Parenting Arrangements

Experienced Windsor Divorce Lawyers Assisting With Decision-Making Responsibility (Child Custody) & Parenting Time (Access)

Family dynamics are changing.  The modern family is seeing far more variation than the static nuclear family of the 20th century.  Divorce and divorce agreements are changing as well to accommodate these paradigm shifts in family structure.  Just a generation ago, divorce usually meant a custody situation in which decision-making responsibility was granted to the mother, with some partial responsibility or parenting time going to the father.  But it’s no longer a given that the father will work or generate the most income.  Nor is it a given that the split will be fraught with hostility.

As a result of these changing family dynamics, of the four main types of decision-making responsibility arrangements in Canada – sole, joint, shared, and split. Shared decision-making is the more common arrangement in Canadian divorce settlements.  Like joint decision-making responsibilities, shared decision-making responsibilities splits decision-making responsibility and living arrangements between both spouses, but where joint decision-making responsibility can vary greatly in terms of the division of time spent with each parent, shared decision-making responsibility generally refers to an arrangement where both parents spend a minimum of 40% of the time with their children.

Child’s Best Interests are Paramount in Determining Parenting Arrangements

Ultimately, the best interest of the child is paramount.  Parenting arrangements should take into account not only the scheduling and flexibility of the parent but that of the children.  Schooling, doctor visits, sports, and activities, all need to be taken into consideration when making any determinations regarding decision-making responsibility (formerly referred to as child custody) and parenting time (formerly referred to as child access).  Routine is an extremely important part of childhood development, as it reinforces stability, and while it can sometimes be difficult for parents to confront, children’s preferences can impact their feelings of stability and security.  Maintaining roles and routines as closely as possible to those prior to divorce or separation can be key.  A full examination of schedules is required to determine the best-case scenario for decision-making responsibility to maintain a happy, healthy daily routine for the children.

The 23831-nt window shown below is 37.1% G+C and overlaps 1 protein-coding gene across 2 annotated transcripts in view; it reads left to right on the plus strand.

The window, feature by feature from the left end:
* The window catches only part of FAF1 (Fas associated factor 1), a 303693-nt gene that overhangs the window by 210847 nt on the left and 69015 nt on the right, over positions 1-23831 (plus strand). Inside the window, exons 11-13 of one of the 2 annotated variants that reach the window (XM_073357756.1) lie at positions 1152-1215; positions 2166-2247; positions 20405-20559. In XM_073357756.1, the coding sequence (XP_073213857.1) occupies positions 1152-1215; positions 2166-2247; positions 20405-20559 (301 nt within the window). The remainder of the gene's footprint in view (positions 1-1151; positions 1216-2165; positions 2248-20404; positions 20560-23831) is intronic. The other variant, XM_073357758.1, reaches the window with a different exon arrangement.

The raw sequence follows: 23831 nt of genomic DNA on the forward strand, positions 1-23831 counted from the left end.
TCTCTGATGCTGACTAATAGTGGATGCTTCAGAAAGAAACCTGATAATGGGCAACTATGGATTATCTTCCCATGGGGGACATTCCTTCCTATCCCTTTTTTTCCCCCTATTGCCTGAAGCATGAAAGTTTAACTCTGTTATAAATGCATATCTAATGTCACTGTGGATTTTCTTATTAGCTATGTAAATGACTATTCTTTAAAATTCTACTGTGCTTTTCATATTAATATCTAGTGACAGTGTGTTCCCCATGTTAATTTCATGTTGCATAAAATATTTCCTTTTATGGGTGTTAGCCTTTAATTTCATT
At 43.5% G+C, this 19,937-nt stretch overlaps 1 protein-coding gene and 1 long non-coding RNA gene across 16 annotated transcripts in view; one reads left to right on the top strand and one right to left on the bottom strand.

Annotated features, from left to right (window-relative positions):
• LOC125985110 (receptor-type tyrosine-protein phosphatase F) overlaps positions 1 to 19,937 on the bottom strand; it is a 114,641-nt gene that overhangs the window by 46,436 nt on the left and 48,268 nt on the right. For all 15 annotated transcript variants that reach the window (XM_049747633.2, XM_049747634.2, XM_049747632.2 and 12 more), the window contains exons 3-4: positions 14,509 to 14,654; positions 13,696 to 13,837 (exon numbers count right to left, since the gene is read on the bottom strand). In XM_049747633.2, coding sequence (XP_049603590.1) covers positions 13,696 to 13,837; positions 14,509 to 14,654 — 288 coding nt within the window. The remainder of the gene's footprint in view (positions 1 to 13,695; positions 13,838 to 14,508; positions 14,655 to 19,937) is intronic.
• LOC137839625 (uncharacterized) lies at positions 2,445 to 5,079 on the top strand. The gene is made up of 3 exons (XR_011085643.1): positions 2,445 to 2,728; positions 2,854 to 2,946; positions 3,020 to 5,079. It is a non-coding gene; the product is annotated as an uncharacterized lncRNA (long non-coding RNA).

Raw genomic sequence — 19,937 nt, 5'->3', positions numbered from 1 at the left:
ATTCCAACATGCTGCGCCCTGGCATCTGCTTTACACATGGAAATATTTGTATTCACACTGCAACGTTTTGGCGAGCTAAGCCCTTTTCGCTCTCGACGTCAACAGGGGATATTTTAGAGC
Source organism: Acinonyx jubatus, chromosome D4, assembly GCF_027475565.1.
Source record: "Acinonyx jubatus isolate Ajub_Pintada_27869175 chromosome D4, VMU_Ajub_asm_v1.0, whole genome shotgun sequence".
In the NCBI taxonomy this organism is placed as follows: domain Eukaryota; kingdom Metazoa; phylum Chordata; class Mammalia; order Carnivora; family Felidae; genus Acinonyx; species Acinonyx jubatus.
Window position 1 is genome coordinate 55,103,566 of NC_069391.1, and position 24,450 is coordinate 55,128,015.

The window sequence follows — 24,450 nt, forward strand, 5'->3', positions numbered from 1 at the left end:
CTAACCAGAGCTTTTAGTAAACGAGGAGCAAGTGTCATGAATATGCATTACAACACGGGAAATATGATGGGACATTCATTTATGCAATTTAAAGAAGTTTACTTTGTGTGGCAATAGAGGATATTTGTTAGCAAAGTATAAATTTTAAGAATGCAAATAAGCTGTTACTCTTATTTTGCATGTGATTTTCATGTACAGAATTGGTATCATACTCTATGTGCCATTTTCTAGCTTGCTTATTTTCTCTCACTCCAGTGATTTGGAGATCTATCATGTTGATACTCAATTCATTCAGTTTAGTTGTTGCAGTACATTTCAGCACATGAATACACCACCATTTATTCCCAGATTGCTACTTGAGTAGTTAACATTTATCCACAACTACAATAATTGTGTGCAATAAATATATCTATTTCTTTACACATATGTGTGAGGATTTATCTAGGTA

Modern variation and flexibility has also brought with it a change in the way decision-making responsibility and parenting time negotiations are handled.  It’s not uncommon for decision-making responsibility and parenting time to be leveraged to affect child support.  The logic being that if decision-making is shared almost equally, support payments should be too. 

Child Support in Ontario

In Ontario, child support is determined based on a formula and is payable along with additional expenses that are not covered by the formula, such as the cost of day care, post-secondary education and medical expenses. Our clients often come to us with questions such as: Who will pay child support and for how long? These inquiries must be addressed on an individual basis, as the laws are not completely clear in every situation.

Relocation and Parenting Time

While a lot of focus may fall on decision-making responsibility and/or child support payments, some of the most stressful and difficult disputes revolve around the issue of relocations.  A parent may relocate with children so long as the other parent’s access is not affected.  Disputes most commonly occur when the distance of the relocation negatively impacts parenting time. 

When one parent wants to relocate children, what should the expectation be with regards to decision-making and parenting time? 

  • Does the existing arrangement allow for relocation? 
  • What is the motivation for relocation? 
  • Can the relocation be blocked or disputed? 
  • At what point do the wishes of the children themselves become a determining factor? 
  • How do issues of disruption of the child’s access to family and/or school impact the decision to relocate? 

Our experienced divorce lawyers can help answer these and other questions as they arise when relocation becomes an issue during or after a divorce.

Contact the Windsor Divorce Lawyers at Johnson Miller Family Lawyers with Questions Regarding Decision-Making Responsibility and Parenting-Time Arrangements

To speak with an experienced Windsor family law lawyer about divorce, decision-making responsibility, or parenting time,  call 519.973.1500, or contact us online. We serve clients in Windsor, Essex County and throughout the region.